2) The sidelines of the pedal triangle of P are in ratio
        a.AP : b.BP : c.CP
        3) P is a focus of the Steiner inellipse <=> P is barycentric
        1/AP^2 : 1/BP^2 : 1/CP^2

        Now,
        P is the Lemoine point of his pedal triangle <=>
        P = f[(a.AP)^2 : (b.BP)^2 : (c.CP)^2]) <=>
        P* = (a.AP)^2 : (b.BP)^2 : (c.CP)^2 <=> P = 1/AP^2 : 1/BP^2 : 1/CP^2
        Friendly.Jean-Pierre
      • Alexey.A.Zaslavsky
        Dear Milorad and Jean-Pierre! Arsenij Akopjan proved another property of these foci. Let a, b, c be the complex numbers corresponding to the vertex of given
        Message 3 of 15 , Nov 28, 2007
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          Dear Milorad and Jean-Pierre!
          Arsenij Akopjan proved another property of these foci. Let a, b, c be the complex numbers corresponding to the vertex of given triangle. Consider the polynom P(z)=(z-a)(z-b)(z-c). Then P'(z)=3(z-f_1)(z-f_2), where f_1, f_2 correspond to the foci of Steiner inellipse. The proof is in our book published (in Russian) by Moscow center of mathematical education. Also it will be published in English by AMS.

          Sincerely Alexey

          Antivirus scanning: Symantec Mail Security for SMTP.

          [Non-text portions of this message have been removed]
        • jpehrmfr
          Dear Alexei ... the complex numbers corresponding to the vertex of given triangle. Consider the polynom P(z)=(z-a)(z-b)(z-c). Then P (z)=3(z-f_1)(z-f_2), where
          Message 4 of 15 , Nov 29, 2007
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            Dear Alexei

            > Arsenij Akopjan proved another property of these foci. Let a, b, c be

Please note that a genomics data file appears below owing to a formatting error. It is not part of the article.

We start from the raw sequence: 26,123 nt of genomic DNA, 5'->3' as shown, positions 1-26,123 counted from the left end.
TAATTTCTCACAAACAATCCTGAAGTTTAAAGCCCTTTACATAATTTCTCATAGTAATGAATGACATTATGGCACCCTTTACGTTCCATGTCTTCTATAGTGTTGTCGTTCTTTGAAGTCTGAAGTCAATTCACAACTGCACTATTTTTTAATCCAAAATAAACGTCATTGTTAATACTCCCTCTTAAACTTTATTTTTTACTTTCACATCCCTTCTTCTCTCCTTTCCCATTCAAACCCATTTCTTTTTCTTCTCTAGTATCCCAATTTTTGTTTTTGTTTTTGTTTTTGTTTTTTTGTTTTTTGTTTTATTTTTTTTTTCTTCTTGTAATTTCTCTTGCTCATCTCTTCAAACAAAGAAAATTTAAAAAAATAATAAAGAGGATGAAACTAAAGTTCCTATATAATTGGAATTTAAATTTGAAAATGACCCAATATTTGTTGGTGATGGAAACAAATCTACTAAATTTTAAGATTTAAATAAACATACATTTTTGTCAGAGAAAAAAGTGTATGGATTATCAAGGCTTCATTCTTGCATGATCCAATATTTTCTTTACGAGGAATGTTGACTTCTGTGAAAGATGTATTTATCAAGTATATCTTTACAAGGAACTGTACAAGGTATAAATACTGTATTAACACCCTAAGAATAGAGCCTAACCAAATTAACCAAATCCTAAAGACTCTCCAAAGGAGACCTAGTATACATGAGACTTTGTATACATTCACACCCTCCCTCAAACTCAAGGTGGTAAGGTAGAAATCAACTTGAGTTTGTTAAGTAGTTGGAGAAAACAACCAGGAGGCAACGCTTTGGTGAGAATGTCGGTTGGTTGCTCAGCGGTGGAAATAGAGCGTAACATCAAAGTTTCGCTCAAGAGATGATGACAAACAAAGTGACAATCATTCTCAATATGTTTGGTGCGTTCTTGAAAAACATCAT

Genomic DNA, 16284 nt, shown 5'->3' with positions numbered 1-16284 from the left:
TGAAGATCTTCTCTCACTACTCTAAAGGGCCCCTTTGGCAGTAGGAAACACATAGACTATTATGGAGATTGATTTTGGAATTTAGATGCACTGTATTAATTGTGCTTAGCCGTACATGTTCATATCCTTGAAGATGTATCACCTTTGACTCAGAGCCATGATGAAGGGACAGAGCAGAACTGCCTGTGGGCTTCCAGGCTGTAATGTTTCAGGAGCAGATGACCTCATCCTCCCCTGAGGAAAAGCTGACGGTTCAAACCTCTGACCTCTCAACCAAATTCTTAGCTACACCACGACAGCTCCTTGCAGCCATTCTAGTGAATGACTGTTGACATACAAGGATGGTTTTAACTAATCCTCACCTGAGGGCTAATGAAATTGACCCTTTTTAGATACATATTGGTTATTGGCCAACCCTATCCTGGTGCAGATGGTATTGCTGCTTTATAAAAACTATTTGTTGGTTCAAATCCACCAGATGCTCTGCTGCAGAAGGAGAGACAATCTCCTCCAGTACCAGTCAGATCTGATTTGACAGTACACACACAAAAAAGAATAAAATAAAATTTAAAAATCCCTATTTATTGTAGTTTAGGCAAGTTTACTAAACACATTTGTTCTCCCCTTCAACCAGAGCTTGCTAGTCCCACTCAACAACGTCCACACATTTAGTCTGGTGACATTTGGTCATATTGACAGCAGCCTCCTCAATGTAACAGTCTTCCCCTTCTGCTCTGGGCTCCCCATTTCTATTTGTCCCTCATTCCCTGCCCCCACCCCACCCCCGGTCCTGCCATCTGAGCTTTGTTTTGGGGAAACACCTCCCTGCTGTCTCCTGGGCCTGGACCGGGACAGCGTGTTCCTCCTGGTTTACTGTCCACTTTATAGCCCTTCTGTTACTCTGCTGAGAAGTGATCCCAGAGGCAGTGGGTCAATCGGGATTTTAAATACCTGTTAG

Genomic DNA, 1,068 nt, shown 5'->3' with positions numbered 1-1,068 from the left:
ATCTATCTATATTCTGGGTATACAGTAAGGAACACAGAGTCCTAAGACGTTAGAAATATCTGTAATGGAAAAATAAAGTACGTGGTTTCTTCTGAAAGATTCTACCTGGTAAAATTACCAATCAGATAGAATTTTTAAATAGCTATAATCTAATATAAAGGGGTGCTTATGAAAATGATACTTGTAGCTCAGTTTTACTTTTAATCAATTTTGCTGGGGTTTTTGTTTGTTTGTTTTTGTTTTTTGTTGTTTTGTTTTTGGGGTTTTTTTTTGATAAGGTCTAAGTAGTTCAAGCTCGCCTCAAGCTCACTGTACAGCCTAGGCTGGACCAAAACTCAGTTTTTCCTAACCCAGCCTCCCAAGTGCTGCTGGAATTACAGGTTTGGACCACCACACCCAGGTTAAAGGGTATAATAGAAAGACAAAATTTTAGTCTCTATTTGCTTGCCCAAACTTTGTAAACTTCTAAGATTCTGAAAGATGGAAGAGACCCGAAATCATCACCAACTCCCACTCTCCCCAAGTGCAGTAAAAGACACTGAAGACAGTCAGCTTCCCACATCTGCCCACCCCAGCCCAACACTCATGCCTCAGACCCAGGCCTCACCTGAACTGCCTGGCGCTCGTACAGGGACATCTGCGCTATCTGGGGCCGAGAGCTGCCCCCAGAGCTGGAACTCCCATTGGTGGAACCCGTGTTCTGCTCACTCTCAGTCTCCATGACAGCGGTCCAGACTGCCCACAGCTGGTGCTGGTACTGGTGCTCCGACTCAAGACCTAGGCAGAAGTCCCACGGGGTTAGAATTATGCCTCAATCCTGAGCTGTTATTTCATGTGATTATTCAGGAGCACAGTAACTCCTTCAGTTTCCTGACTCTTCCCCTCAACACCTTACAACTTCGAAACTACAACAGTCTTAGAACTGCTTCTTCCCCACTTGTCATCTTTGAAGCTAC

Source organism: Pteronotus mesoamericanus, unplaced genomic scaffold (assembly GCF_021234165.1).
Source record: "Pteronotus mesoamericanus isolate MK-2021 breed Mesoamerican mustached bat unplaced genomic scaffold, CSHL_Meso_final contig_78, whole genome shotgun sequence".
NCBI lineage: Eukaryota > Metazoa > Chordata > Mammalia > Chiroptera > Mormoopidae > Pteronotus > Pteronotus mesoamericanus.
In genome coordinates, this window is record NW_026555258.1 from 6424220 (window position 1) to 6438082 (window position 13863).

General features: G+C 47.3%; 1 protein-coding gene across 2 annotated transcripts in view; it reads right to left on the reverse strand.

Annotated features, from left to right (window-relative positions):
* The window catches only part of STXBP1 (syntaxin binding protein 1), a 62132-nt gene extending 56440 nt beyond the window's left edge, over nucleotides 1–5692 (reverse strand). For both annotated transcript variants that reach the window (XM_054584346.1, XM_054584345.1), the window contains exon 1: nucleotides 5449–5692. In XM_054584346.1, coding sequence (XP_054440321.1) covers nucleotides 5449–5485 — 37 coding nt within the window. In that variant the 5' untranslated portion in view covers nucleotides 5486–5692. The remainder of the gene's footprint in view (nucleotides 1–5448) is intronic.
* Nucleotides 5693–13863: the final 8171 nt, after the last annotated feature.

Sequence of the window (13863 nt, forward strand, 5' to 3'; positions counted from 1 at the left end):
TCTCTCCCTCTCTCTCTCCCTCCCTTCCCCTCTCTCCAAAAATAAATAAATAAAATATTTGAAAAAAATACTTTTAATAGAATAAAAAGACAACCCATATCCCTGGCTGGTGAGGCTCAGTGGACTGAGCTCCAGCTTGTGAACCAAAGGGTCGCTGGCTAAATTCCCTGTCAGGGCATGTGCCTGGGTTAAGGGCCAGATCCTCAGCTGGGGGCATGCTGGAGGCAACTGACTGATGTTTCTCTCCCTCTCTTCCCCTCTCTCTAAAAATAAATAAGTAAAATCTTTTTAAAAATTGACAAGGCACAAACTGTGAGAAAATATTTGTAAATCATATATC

the complex numbers corresponding to the vertex of given triangle.
            Consider the polynom P(z)=(z-a)(z-b)(z-c). Then P'(z)=3(z-f_1)(z-f_2),
            where f_1, f_2 correspond to the foci of Steiner inellipse. The proof
            is in our book published (in Russian) by Moscow center of mathematical
            education. Also it will be published in English by AMS.

            If M as affix z
            1) P'(z)=0 <=> 1/(z-a)+1/(z-b)+1/(z-c) = 0
            <=> (z-a)/|z-a|^2 + (z-b)/|z-b|^2 +(z-c)/|z-c|^2 = 0
            <=> M has barycentrics 1/AM^2 : 1/BM^2 : 1/CM^2
            2) As the roots of P'(z) = 0 give a pair of isogonal conjugate points
            with midpoint G, they are the affixes of the focii of the Steiner
            inellipse
            I think that 1) and 2) are old and classical results.
            Have you any reference?
            Friendly. Jean-Pierre
          • Bernard Gibert
            Dear Jean-Pierre, ... Is there something similar for the two other imaginary foci ? Best regards Bernard [Non-text portions of this message have been removed]
            Message 5 of 15 , Nov 29, 2007
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              Dear Jean-Pierre,

              > If M as affix z
              > 1) P'(z)=0 <=> 1/(z-a)+1/(z-b)+1/(z-c) = 0
              > <=> (z-a)/|z-a|^2 + (z-b)/|z-b|^2 +(z-c)/|z-c|^2 = 0
              > <=> M has barycentrics 1/AM^2 : 1/BM^2 : 1/CM^2
              > 2) As the roots of P'(z) = 0 give a pair of isogonal conjugate points
              > with midpoint G, they are the affixes of the focii of the Steiner
              > inellipse